We watch British television a lot at my house. Pam found an app for the Apple TV that lets us stream British television live. The catch is, when it’s six o’clock in Huntsville, Alabama, it’s midnight in London. We have learned a lot about late night British television.
For instance, on Friday nights we watch documentaries on popular music. I have learned a lot about popular music this way. I have been a fan of popular music my entire life. It was amazing how much I didn’t know about it. What is more amazing is that the BBC funds people to make these documentaries.
In the US, it takes a very motivated producer to raise the money to tackle a documentary of this quality and it has to have a stronger entertainment appeal. There seems to be more acceptance of history for history’s sake in the UK. They also recycle their old shows more than we do here.
On Sunday morning we watch reruns of Columbo. The British love Columbo. Not that I dislike the show but it is somewhat dated as far as I’m concerned. I just don’t get what they see in it.
Another show that we watch a lot is entitled 8 Out of 10 Cats Does Countdown. 8 Out of 10 Cats is a popular panel show where two teams compete to try to guess the top five answers to a question that has been put to a group of randomly selected people. The host, comedian Jimmy Carr, is entertaining, if edgy.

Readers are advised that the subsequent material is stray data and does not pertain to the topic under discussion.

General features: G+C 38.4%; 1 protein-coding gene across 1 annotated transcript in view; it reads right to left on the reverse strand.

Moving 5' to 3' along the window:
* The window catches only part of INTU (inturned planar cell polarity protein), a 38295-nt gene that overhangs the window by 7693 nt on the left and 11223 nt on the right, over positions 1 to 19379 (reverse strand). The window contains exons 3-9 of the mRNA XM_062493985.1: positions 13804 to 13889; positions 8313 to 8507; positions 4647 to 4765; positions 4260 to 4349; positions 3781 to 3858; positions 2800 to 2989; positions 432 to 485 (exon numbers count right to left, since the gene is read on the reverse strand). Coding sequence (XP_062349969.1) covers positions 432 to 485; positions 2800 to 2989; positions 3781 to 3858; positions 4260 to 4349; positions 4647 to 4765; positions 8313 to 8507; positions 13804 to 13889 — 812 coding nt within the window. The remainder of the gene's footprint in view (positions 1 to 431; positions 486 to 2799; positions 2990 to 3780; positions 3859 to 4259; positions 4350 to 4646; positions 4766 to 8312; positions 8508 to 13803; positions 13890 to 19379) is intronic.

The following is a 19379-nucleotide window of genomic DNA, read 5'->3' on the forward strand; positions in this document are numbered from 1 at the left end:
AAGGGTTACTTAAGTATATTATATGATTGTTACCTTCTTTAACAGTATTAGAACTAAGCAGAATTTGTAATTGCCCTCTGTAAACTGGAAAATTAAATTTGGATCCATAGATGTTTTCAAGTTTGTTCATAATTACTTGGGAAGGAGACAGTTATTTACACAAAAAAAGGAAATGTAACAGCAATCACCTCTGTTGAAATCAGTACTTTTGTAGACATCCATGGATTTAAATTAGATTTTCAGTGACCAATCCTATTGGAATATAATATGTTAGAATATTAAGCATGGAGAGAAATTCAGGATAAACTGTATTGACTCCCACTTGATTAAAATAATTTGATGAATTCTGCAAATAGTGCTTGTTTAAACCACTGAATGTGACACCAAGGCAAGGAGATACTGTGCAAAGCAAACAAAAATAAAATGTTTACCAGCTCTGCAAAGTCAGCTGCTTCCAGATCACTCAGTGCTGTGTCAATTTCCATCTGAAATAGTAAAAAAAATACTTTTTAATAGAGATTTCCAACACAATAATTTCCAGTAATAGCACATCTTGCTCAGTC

After a while, the show had such a big audience that they started letting them do parodies of other popular BBC shows. One of the first ones was a parody of Deal or No Deal. It was called, strangely enough 8 Out of 10 Cats Does Deal or No Deal.
While entertaining, it didn’t stand up well to repeat productions. When they parodied the popular game show Countdown though, the hit pay dirt. The game itself, comprised of alternating word and number games, left plenty of time for the 8 out of 10 Cats crowd, all comedians, to get in plenty of dry British comedy between the more or less straight rendition of the game portions of the show.
They recruited two of the cast members from the regular Countdown show, Susie Dent, the lexicographer that passes judgement on the acceptability of words for the word game, and Rachel Riley, the mathematician that flips letters for the word portion as well as presiding over the number game. It is surprisingly entertaining.
As my wife said earlier tonight, the app to stream British TV live was the best $5 we’ve ever spent. In fact, when we compare the one time expense to the $181 a month that we pay for cable and internet, we’ve decided to start moving toward cutting the cable.
Sweet dreams, don’t forget to tell the ones you love that you love them, and most important of all, be kind.